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BWW Review: SOMETHING ROTTEN! at JCC Centerstage Theatre


Now playing at the Dawn Lipson Canalside stage until July 18th.

BWW Review: SOMETHING ROTTEN! at JCC Centerstage Theatre

After nearly 16 months without setting foot in a physical performance venue, it was such a thrill to return to the "theatre" this past weekend to enjoy an afternoon of Shakespeare-inspired absurdity, laughing and applauding in the company of *gasp* other human beings. No, it wasn't technically the Centerstage Theatre that we're used to; the show took place under the "Dawn Lipson Canalside Stage", a large covered tent being utilized by the JCC and other community arts organizations until this fall, when most theatre and performing arts companies in Rochester will be returning to full in-person performances. Yes the Sunday matinee performance I attended was rainy and overcast, but it was the perfect weather for a musical taking place during 16th century England, adding a distinctly British flair that no tech crew could ever recreate indoors. Something Rotten!, one of the great musical comedies of the last 20 years, was the perfect antidote to a theatre-less year in which surely we were all growing tired of Zoom play readings and what icon Tracy Letts lovingly referred to as "computer theatre" in a recent New York Times interview.

Something Rotten! is the JCC's "Summerstage" production, an annual tradition in which the JCC mounts a musical comprised entirely of local students and college theatre majors. Something Rotten! is a musical comedy with book by John O'Farrell and Karey Kirkpatrick and music and lyrics by Karey and Wayne Kirkpatrick. Set in the 1590s, brothers Nick (Henry Elliot) and Nigel (Jacob French) Bottom are desperate to write a hit play but are stuck in the shadow of that Renaissance rock star known as "The Bard" (Enoch Cray). When a local soothsayer (Harry Franklin) foretells that the future of theatre involves singing, dancing and acting at the same time, Nick and Nigel set out to write the world's very first musical.

I look forward to these summer youth productions each year (Blackfriars Theatre has a program similar to Summerstage) because I'm always astounded at the treasure trove of talented young performers right here in Rochester. This production of Something Rotten! was no exception, as it features an amazingly talented cast, a beautiful set, and absolute nonstop laughter (seriously, at one point I was concerned the women sitting next to me might keel over).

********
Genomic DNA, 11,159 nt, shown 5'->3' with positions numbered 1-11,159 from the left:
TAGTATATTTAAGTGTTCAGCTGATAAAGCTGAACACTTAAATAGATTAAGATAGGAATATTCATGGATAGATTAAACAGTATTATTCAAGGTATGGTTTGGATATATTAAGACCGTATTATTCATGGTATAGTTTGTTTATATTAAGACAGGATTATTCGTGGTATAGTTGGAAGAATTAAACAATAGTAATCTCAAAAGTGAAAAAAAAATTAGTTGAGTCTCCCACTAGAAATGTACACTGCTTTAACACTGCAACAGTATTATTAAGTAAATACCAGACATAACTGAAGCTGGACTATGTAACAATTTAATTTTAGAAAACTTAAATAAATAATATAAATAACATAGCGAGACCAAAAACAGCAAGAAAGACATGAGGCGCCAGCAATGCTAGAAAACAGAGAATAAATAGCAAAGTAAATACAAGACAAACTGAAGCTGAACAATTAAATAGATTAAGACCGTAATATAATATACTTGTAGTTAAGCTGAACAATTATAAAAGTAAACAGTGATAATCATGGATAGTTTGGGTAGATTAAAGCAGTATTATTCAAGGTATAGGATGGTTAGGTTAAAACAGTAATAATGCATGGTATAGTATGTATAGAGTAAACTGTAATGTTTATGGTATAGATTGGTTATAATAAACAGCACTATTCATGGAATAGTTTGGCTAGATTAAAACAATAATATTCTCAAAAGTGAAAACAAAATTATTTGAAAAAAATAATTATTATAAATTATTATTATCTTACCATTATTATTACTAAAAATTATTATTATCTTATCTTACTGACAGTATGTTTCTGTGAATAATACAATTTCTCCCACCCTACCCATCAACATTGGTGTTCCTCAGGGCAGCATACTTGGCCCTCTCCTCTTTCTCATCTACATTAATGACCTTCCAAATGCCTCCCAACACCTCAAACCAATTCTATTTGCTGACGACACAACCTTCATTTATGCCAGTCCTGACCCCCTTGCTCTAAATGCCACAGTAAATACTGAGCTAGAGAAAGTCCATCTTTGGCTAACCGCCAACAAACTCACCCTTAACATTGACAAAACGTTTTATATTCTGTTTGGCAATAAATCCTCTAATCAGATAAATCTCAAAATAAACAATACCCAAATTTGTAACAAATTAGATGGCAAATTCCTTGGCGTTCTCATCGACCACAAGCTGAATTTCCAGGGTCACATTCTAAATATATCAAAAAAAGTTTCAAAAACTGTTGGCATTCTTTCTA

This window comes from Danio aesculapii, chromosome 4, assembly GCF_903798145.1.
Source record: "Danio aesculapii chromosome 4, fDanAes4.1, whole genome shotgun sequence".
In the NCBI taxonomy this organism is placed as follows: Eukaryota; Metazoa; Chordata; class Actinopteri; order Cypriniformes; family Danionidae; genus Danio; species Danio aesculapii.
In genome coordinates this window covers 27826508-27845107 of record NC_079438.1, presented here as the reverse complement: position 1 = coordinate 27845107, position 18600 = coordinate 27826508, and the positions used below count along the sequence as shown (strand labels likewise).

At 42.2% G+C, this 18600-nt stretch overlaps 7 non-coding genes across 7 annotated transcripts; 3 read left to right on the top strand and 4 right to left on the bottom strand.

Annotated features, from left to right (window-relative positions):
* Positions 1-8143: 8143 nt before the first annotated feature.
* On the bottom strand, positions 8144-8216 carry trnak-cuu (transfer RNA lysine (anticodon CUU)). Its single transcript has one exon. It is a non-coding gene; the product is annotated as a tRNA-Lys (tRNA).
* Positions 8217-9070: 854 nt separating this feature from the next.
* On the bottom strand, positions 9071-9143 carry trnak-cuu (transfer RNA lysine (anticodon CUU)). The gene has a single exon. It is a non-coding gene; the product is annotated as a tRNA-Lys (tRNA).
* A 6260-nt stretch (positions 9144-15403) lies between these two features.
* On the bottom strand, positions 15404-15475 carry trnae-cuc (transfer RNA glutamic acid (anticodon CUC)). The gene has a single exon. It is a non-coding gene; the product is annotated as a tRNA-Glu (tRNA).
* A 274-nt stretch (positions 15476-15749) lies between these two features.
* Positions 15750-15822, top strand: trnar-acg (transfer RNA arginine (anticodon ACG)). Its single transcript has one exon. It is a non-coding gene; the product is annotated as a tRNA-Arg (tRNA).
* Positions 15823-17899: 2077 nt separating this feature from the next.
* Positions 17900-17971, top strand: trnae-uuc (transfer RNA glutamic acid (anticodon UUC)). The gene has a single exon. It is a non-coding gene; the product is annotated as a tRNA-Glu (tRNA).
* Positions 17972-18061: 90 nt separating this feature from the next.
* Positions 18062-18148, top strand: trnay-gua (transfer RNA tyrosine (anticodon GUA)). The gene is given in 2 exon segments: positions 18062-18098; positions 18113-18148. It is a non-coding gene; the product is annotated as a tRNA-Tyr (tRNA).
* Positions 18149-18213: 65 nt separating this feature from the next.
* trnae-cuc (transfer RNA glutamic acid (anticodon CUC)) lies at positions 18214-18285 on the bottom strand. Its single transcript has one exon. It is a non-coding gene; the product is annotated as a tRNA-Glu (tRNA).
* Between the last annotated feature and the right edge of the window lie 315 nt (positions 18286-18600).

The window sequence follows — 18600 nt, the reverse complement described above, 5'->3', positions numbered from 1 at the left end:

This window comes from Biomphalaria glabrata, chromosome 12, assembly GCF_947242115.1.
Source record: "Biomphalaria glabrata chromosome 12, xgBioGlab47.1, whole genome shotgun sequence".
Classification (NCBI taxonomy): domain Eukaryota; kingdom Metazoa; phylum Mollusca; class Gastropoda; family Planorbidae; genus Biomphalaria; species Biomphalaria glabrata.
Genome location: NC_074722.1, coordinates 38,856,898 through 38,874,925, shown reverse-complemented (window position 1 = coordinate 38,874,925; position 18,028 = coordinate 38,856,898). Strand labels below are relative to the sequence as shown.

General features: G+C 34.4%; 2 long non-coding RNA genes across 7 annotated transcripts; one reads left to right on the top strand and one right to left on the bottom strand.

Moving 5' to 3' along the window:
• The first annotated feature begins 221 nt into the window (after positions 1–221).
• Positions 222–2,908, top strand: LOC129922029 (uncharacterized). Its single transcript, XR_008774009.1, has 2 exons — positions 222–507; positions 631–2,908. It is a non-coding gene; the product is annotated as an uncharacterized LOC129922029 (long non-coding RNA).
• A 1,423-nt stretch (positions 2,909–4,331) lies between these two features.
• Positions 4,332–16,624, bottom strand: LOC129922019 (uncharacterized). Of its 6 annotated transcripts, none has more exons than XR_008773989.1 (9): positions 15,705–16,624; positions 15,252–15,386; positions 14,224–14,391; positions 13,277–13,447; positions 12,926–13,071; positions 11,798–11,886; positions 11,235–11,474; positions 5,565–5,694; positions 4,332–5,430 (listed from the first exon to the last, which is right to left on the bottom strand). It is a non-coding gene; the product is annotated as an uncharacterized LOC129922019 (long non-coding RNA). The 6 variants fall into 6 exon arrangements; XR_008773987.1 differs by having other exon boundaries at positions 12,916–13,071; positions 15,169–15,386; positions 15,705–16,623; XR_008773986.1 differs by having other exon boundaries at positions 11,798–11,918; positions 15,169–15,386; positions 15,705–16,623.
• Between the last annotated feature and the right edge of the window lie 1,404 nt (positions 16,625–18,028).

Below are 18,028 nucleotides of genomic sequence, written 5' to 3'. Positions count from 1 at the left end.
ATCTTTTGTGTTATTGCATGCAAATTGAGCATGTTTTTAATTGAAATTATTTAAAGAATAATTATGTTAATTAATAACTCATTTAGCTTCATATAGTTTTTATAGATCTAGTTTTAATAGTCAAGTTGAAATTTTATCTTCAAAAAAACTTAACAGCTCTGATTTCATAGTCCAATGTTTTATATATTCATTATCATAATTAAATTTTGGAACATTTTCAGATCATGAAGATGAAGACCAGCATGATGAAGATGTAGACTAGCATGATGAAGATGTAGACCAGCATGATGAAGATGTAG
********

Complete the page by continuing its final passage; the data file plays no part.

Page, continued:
Acting standouts include Riley McGeary (Bea, wife of Nick Bottom), who has precision comedic timing and a knockout voice (her "Right Hand Man" was as good as the original Broadway recording); Henry Elliot, a triple-threat who likewise has great comedic timing and a natural stage presence; and Enoch Cray, whose interpretation of Shakespeare was a brilliant sort of rock star-meets-Ru Paul mashup.

Oddly, the aspect of this production that sticks with me the most, as I write this review two days after seeing the show, was how unbelievably nimble the cast was at adapting in real-time to technical difficulties. At separate times throughout the show both Nick Bottom (Henry Elliot)'s and Shakespeare (Enoch Cray)'s mics were completely non-functional, requiring a member of tech crew to zoom past the stage and toss handheld mics to these performers to use until their hands-free mics could be fixed backstage. They immediately and effortlessly incorporated handheld mics into their performances without missing a beat, laughing off a hiccup that lesser performers would have stumbled over. Almost no musical production, professional or otherwise, is ever without some technical glitch, but adapting to them that seamlessly is the mark of a truly gifted performer.

JCC's Something Rotten! is as funny as any production of the show that I've seen (if memory serves I believe this was my 3rd time seeing it), and if you're as starved as I was for live in-person theatre, you can do no better than this wonderfully hysterical production. It's playing at the Dawn Lipson Canalside stage until July 18th, for tickets and more info click here.

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From This Author Colin Fleming-Stumpf